2011 Nissan Armada Review

Front 3/4 view of gray 2011 Nissan Armada in front of bare trees
The 2011 Nissan Armada.  A huge SUV in a changing automotive world.

It's always good to remember when reading (or writing) an auto review that of all the resources manufacturers have at their disposal, a crystal ball is not one of them. Work begins on the next generation of vehicles sometimes before the first hits the showroom floor, and designs and dimensions get locked in early. When the game changes, often the player has to remain the same.

That's pretty much the story of the Nissan Armada. It was designed when full-size SUVs like the Chevy Tahoe, Ford Expedition, Toyota Sequoia and GMC Yukon could do no wrong in the marketplace.

And then everything changed.

As a result, the Nissan Armada feels a bit like a time machine, something of a different age (though its competitors listed above are in exactly the same boat).

Side view of gray 2011 Nissan Armada in rural setting
The 2011 Nissan Armada. Room for 8 people and 28 gallons of gas.

Speaking of boats, my dad would have called something this big a "boat". But Nissan named this the Armada, which means "whole fleet of boats". It's really not significantly larger than any full-size SUV we've reviewed, but the packaging makes it feel like it is. It's long, wide and tall, seats 8, weighs 5,346 pounds (without the 8 people) and has a 317-horsepower 5.6 liter V8 to move all that.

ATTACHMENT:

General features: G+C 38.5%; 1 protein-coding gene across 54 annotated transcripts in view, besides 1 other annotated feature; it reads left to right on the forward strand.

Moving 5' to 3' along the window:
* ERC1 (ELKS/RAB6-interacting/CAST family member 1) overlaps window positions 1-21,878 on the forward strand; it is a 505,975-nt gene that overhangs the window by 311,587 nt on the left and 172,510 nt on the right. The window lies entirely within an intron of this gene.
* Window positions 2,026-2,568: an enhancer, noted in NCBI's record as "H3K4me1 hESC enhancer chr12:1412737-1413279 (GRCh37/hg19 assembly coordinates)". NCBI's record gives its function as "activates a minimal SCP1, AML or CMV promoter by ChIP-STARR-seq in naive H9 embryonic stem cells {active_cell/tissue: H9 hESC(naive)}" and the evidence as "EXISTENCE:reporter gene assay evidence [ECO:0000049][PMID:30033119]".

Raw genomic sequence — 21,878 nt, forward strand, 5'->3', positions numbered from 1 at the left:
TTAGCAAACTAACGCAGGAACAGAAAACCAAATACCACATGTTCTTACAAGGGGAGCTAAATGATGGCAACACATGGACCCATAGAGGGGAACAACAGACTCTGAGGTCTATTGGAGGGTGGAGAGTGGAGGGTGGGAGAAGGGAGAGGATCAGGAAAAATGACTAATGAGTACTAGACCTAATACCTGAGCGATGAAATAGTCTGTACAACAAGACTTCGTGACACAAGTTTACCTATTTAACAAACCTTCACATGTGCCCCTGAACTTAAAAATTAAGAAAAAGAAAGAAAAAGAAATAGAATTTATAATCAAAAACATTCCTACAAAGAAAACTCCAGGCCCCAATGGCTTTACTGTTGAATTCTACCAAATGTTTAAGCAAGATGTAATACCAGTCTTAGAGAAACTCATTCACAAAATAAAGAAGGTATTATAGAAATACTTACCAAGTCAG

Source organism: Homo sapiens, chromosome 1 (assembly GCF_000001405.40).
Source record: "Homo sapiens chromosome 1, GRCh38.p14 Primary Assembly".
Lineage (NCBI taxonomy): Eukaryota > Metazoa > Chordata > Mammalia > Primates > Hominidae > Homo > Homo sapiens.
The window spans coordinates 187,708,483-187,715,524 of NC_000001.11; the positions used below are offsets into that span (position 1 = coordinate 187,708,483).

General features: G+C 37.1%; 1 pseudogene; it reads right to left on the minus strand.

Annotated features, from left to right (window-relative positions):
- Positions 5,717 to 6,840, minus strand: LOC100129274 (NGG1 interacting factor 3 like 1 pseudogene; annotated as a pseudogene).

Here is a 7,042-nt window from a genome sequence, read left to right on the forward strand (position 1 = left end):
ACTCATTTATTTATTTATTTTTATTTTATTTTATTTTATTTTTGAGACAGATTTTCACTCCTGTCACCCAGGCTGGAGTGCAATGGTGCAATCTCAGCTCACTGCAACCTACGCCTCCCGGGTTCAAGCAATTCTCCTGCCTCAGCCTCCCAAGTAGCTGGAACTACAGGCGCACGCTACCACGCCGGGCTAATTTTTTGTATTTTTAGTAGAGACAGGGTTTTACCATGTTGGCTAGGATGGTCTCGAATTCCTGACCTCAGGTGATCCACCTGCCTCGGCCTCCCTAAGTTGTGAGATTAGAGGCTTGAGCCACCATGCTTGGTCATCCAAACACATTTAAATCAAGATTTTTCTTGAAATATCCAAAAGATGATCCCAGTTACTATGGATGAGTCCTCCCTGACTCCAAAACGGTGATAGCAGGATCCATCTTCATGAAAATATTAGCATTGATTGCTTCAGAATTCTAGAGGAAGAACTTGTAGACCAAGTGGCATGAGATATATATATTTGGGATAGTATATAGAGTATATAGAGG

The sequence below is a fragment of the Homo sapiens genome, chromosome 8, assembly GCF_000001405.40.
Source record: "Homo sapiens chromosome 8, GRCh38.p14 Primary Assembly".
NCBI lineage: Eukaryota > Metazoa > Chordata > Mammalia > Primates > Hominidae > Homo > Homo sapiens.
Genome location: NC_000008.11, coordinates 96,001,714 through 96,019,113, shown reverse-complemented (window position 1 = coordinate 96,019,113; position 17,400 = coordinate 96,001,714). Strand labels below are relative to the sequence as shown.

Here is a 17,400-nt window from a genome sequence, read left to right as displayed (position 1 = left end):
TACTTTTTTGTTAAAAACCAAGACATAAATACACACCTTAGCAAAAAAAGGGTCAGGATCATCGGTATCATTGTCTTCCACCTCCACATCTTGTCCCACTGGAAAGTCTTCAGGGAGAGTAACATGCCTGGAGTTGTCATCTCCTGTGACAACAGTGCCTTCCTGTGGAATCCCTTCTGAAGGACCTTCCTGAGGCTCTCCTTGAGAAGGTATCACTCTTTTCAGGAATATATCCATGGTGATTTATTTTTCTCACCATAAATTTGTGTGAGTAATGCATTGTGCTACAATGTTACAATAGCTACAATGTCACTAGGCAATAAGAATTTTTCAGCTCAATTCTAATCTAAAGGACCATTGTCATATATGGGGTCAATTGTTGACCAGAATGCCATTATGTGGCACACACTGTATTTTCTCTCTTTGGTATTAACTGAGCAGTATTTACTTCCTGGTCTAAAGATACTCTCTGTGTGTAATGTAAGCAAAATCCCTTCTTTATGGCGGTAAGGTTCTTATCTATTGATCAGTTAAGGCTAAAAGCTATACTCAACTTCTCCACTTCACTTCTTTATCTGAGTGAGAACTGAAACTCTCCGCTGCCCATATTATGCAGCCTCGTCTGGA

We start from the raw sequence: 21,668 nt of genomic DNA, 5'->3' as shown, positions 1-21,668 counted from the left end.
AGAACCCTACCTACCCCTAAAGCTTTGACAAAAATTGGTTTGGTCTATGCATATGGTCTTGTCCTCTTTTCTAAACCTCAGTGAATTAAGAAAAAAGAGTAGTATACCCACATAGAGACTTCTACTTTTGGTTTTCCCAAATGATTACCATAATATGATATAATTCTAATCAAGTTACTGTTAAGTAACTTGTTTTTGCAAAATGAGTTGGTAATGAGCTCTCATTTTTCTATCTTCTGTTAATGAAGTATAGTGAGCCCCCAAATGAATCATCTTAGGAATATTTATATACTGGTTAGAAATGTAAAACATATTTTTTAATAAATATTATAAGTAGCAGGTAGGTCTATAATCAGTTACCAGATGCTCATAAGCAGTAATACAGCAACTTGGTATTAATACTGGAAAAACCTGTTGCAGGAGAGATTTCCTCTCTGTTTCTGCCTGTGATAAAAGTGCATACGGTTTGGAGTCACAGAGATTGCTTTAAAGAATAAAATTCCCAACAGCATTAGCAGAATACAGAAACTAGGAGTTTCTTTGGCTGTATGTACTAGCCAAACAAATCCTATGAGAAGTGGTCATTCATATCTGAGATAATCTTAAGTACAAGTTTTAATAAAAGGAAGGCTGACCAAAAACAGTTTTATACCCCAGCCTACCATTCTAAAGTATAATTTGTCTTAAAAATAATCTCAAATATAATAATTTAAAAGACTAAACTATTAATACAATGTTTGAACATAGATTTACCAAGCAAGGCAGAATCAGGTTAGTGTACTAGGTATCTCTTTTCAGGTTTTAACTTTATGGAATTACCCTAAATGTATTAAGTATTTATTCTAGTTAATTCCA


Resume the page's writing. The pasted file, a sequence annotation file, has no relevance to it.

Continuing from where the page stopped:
All things considered, the engine does a good job moving the weight at a reasonable pace and the handling isn't bad, either. Not sporting, but not bad. That's most likely thanks to rack and pinion steering, 4-wheel independent suspension, and four-wheel disc brakes with ABS are an important part of the package...helping stop the kind of momentum that an Armada at speed has.

With a 5-speed automatic transmission and 634 pounds shy of three tons to move, however, gas mileage is not part of the good news. The EPA says 12 city/18 highway, and what we saw in our week at the wheel tells us that's probably about right. You'll get decent range out of a tank because it's a big tank...28 gallons. But at $3.50 a gallon, re-filling an empty tank will set you back $98.

Interior shot of 2011 Nissan Armada
2011 Nissan Armada: The view from the deck.
The Nissan Armada we drove was the SL 4X4, middle of the three trim levels (SV, SL and Platinum). At $2,450 above the SV 4X4's MSRP of $44,090, it adds some fairly serious towing capability (9,000 pounds), leather-appointed seats, 20-inch aluminum alloy wheels replace the SV's 18-inchers, plus fog lamps, heated front seats, a chrome grille, roof rack, power liftgate, side molding inserts and exhaust finisher, a rear-view camera, an upgrade to a Bose audio system with SiriusXM Satellite Radio, keyless entry, Bluetooth, a four-way power front passenger seat and a power flat-folding third row seat.

That strikes us as a fair deal. And if you want to go full-boat (sorry), the Platinum 4X4 will take $7,250 more of your money than the SL and add navigation, DVD, sonar, a moonroof and a bunch more goodies. But that's $53,790.

The Nissan Armada SL we had strikes me as the best choice at an MSRP of $45,640 and an as-tested sticker of $46,810 ($950 delivery charges and only one option...floor and cargo mats for $220).

But should you choose the Armada? Well, if you need a full-size four-wheel-drive SUV (and many folks truly do), yes. The fact is that the entire segment is made up of fully mature vehicles, closing in on either a major re-freshening, re-design or re-think. At this stage, the Nissan Armada isn't really any less advanced than the others. Choosing between them is really a matter of personal taste.